“If doubt is felt deeply and lingers long, it can prove overwhelmingly painful.”
If doubt is felt deeply and lingers long, it can prove overwhelmingly painful, bringing distress, disorientation and trauma. That’s especially true for people who get paid to believe.
One Sunday morning as I drove to church, I found myself singing an old Paul Simon tune called “Kathy’s Song.” In one of the verses, Paul Simon speaks about doubting everything he once held as true. As I sang the old familiar lyrics, I realized I felt exactly the same way and had for a long time, and I began to weep. Not long after that experience, I took early retirement from vocational ministry. For serious believers, doubt hurts like hell.
Doubt is survivable. Near the end of the classic film The Shawshank Redemption, the lead character, Andy Dufresne, escapes prison through a sewer line. In voice-over narration his best friend Red comments, “Andy Dufresne, the man who crawled through 500 yards of shit and came out clean the other end.”
Grappling with religious doubt can feel like crawling through a mile-long sewer pipe. But if we navigate it well, we, like Andy, can come out clean on the other end.
I cannot give you a precise prescription for traversing doubt. We all have to navigate our own journey. For example, some doubters renew their faith, others redefine it, and a few discard it. Some doubters stay in church, others take a sabbatical, and a growing number leave and never return.
For most doubters, talking with trusted friends is therapeutic. Reading about other people’s journey also can help. For me, surviving doubt meant writing reams of journal pages. But one way or another, you and I can survive — and even thrive — as we journey through doubt.
Doubt is beneficial. In my conversations with doubters, I often speak about “the benefit of the doubt.” If we let it, doubt can lead to profound insight and growth.
As already noted, it can help us discard toxic beliefs. Doubt also can help us develop a more mature and healthy faith. After doubting and discarding nonessential beliefs, we can move beyond a faith of doctrinal propositions — doctrines Jesus didn’t talk about or care about. The Golden Rule, the Great Commandment, the Sermon on the Mount and the parables have nothing to do with doctrinal beliefs. Neither do the Ten Commandments, the prophets’ call for justice or Paul’s bottom-line conclusion that “the greatest of these is love.”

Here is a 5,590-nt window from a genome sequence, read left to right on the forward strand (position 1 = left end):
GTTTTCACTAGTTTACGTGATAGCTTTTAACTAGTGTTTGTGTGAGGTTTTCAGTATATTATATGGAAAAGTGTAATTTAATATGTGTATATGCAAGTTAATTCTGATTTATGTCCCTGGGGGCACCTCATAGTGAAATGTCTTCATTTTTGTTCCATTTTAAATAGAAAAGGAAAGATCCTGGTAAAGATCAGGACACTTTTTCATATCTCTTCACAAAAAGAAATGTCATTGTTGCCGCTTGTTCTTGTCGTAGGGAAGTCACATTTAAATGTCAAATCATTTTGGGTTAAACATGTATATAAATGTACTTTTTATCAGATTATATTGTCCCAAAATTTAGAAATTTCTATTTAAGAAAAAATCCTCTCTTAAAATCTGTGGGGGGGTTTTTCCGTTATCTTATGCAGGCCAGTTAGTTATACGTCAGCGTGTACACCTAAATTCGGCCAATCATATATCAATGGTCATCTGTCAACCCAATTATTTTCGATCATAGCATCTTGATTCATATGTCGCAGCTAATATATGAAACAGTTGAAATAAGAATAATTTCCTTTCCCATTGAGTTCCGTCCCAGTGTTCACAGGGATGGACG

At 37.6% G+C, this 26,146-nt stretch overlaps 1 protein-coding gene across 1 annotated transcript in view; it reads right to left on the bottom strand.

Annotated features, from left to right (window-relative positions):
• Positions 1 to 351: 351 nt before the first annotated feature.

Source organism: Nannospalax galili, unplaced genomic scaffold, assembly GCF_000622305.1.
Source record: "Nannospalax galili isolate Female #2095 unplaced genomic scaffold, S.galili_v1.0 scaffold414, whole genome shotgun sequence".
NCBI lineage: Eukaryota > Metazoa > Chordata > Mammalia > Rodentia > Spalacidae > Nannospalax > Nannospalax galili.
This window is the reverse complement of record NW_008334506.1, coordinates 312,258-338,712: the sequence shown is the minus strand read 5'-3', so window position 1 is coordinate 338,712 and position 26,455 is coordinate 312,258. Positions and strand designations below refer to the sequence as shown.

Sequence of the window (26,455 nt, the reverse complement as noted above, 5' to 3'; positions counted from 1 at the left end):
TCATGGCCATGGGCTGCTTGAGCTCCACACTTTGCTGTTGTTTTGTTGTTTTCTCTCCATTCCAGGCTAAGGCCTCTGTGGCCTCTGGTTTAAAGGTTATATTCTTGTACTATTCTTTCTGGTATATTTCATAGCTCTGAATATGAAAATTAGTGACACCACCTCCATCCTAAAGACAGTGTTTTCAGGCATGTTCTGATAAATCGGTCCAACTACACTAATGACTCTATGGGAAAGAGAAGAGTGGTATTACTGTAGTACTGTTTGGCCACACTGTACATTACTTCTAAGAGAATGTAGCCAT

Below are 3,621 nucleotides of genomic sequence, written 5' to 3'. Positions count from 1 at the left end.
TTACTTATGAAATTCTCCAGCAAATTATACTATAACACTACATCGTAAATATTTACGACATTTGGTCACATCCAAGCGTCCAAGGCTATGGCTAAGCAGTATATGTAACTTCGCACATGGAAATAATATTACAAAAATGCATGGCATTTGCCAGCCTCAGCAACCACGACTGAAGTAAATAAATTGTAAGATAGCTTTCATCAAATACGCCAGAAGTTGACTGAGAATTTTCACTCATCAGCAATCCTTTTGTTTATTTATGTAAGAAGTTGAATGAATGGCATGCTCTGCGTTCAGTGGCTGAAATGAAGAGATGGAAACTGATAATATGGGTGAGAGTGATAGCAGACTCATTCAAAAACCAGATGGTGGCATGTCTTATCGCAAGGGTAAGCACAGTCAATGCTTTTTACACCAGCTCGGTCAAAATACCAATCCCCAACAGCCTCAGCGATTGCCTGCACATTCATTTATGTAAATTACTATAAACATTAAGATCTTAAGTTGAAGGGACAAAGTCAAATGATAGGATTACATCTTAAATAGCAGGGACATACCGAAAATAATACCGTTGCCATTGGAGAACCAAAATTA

“Instead of calling people to affirm creedal beliefs, Jesus calls us to live a life of love.”
Instead of calling people to affirm creedal beliefs, Jesus calls us to live a life of love. Period. Therefore, in the end, doubt’s greatest gift is that it leads us away from a faith focused on beliefs and shifts us toward a faith focused on behavior.
About two years ago, while creating the “Doubter’s Parish” website, I finally found relief from my decades-long struggle with religious angst. I’m not exactly sure how it happened. But a switch flipped, turning off the endless agony of doubts. Soon afterward I came upon a quote from Oliver Wendell Holmes that means a lot to me. He once said, “I would not give a fig for simplicity this side of complexity, but I would give my life for simplicity on the other side of complexity.”
After years of groping through the seemingly endless maze of doubt, I feel like I finally have crawled through the complexity of faith and found simplicity on the other side. I now realize I never will understand the mysteries of God, nor do I need to. Instead, I only need to follow the call of Jesus to live a life of love. It’s as simple as that. And it is enough.
Martin Thielen, a retired minister and writer, is the creator and author of www.DoubtersParish.com. Before transferring from the Southern Baptist Convention to the United Methodist Church, he served as the editor of Proclaimmagazine at the Baptist Sunday School Board (now Lifeway).